Your browser does not support JavaScript! Pls enable JavaScript and try again.
20 Nov 2020

5 strategies that can help you Invest through uncertainty

By Peter Moussa, senior investment specialist for Citi Sitting on the sidelines is a dangerous game from an investment perspective. It's better to be prepared to ride out the storm

Investors crave certainty and when we don’t have a conclusive answer on a topic, our natural response is to sit on the sidelines.

COVID-19 raised uncertainty about markets. Few investors saw the March 2020 crash coming, which led to a 35 per cent decline in equity markets. Even fewer saw the recovery that followed.

The lesson during this period is something we have heard all too often – markets are unpredictable, and trying to time markets based on news and headlines does not work.

We don’t like to hear that the future is uncertain, which is why many investors look out for feedback from market commentators about what could happen, this often leads to an attempt at market timing which is rarely successful.

It is important that we understand that there is a limit to how much information we can digest, and once we acknowledge that, we can look at strategies that allow us to generate returns without the need to time markets.

On the other side of the spectrum are investors who are too idle, often not investing whether markets are selling off nor when they are making new highs.

Avoiding markets when they make new highs may feel right intuitively, however, the reality is it often leads to many missed opportunities and significant underperformance. This is because equity markets often continue to make new highs for an extended period of time, and sitting in cash when rates are low can mean a negative return net of inflation.

Knowing what you don’t know

We are still learning the virus, potential mutations and sustainability of immunizations, or how reopening economies play out and how long developing nations struggle with growing cases.

Well known American investor Charlie Munger summed it up nicely: "This thing is different. Everybody talks as if they know what’s going to happen and nobody knows what’s going to happen.”   

Economic impact: What we do know

  • Global GDP shrank significantly in 2020.
  • Certain sectors won’t go back to the way they were for a long time, like travel and tourism dependent sectors – while other sectors such will benefit over the long term.
  • Central banks will continue to support economies by any means necessary. The consequence of this is higher deficits and lower currency values.

 

RBA is likely to keep rates lower for longer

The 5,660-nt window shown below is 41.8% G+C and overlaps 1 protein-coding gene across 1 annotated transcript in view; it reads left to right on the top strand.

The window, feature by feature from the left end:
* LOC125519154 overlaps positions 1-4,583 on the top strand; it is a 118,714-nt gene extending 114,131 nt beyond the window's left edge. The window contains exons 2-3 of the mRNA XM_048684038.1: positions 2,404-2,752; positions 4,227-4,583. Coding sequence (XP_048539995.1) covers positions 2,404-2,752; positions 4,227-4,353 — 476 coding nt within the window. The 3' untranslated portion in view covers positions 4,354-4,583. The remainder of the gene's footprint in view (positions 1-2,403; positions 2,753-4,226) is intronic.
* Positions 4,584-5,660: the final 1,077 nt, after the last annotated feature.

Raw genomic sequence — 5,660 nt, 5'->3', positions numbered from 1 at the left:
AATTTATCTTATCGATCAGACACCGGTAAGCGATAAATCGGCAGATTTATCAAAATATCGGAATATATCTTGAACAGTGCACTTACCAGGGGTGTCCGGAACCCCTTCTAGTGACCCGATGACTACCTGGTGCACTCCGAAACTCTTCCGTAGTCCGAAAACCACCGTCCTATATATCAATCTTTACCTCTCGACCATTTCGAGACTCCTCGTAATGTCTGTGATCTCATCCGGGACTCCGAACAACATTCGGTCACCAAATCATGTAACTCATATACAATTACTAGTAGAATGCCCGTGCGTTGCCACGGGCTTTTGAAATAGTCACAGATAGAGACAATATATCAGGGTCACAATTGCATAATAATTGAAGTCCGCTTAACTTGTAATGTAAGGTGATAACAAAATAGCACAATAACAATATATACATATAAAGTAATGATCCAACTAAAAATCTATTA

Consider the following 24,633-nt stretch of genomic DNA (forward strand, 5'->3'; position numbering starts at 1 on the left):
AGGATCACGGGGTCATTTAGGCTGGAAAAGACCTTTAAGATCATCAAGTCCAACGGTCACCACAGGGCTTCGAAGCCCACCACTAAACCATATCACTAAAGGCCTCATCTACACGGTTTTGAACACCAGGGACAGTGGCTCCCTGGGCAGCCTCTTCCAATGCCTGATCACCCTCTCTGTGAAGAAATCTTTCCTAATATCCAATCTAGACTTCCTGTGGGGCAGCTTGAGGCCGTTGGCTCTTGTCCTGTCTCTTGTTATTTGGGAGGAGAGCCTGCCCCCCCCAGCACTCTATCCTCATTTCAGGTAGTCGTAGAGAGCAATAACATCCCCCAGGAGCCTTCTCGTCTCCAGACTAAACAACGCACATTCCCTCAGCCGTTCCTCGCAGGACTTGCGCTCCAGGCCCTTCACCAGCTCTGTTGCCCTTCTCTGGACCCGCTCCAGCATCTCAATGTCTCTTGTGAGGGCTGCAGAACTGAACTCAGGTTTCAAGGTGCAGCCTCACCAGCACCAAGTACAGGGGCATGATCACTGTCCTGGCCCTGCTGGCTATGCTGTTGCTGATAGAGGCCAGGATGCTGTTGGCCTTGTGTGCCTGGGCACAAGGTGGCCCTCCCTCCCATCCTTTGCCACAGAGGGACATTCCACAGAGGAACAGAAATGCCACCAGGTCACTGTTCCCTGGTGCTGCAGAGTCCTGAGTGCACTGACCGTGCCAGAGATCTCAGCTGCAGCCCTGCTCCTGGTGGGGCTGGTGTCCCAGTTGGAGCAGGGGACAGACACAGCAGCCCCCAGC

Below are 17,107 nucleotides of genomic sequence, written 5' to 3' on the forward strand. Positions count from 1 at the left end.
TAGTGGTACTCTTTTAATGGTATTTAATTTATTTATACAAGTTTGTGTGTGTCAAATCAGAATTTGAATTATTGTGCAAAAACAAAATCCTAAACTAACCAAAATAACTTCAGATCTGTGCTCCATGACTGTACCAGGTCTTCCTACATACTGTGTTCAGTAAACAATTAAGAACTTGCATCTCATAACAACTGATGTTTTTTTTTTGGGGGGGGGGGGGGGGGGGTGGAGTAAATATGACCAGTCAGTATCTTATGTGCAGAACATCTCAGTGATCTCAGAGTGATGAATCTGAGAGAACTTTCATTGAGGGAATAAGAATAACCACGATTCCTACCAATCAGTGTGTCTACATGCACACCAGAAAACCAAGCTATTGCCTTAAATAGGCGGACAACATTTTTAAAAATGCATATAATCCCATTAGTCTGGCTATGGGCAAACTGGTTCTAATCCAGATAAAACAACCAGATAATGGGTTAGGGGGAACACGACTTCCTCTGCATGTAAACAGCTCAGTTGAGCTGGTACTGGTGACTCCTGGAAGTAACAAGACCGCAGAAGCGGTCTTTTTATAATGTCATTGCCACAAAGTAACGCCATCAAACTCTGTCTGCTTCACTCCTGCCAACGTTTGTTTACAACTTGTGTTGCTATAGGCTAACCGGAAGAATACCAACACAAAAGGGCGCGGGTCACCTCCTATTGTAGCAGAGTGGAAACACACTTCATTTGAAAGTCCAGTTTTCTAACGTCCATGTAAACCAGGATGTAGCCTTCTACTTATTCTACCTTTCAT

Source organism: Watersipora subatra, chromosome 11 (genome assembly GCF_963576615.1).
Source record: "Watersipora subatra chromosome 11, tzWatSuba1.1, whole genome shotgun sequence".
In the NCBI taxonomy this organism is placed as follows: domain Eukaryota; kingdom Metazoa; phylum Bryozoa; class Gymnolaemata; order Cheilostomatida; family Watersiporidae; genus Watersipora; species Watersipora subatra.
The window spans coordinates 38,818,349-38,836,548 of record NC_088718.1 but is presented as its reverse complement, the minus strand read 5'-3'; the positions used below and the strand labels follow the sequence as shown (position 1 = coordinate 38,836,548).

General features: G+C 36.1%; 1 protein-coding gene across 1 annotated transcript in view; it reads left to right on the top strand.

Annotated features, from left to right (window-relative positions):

There is no ambiguity about this, Reserve Bank of Australia governor, Philip Lowe, has made it clear that low rates are here to stay, at least until 2024. While negative rates are “highly unlikely” the central bank will continue to use yield curve control as the preferred monetary policy tool. The RBA is not alone in keeping rates low and this is a global phenomenon.

 

How long have rates traditionally stayed low?

Following the 2008 global financial crisis, central banks also lowered interest rates to stimulate the economy. The US and the European Union kept rates near zero for 8 years, in the case of Japan, rates have been near zero since 1999. If history is any guide, waiting for interest rates to rise may result in years of underperformance.

Five strategies for uncertain markets

  1. Investing with less directional payoffs: certain investments may allow investors to gain indirect exposure to equity markets while offering an investment margin of safety. These investments can be tailored to modify the risk return payoff of the underlying exposure. A large range of payoffs may be available that offer downside risk management
  2. Reliable income: Providing the source company does not default, Investments such as corporate bonds and structured notes offer a more sustainable source of income when compared to dividends, which even for blue chip names may be cut or suspended during an economic slowdown. According to S&P’s 2019 Global Ratings annual default transition study, the last investment-grade corporate bond default was in 2016, and prior to that it was 2011.
  3. Stay cautious and avoid cash: $15 trillion in global stimulus is 17% of global GDP, with even more money printing on its way, coupled with very low interest rates that are here to stay. The impact historically has been higher asset prices and decreasing value of cash
  4. Absolute return strategies: seek to generate moderate return with lower levels of volatility as compared to non-absolute strategies, and less sensitivity to equity markets compared to other investing strategies
  5. Diversifying across uncorrelated assets: when creating a resilient portfolio investors need to look at asset classes that have low correlation for example, adding bonds and gold exposure to an equity portfolio can help cushion portfolios if there is a prolonged downturn in equity markets.

Peter is a Senior Investment Specialist with Citi

Wealth Solutions  >

Related Content

How a rising US dollar impacts your investment portfolio The greenback has ignored downward pressures and is it creating investment opportunities
Bitcoin - the wannabe that grew up Bitcoin is at a tipping point and we could be at the start of massive transformation of cryptocurrency into the mainstream
Why diversification matters when investing A high risk strategy is to put all your eggs in one basket.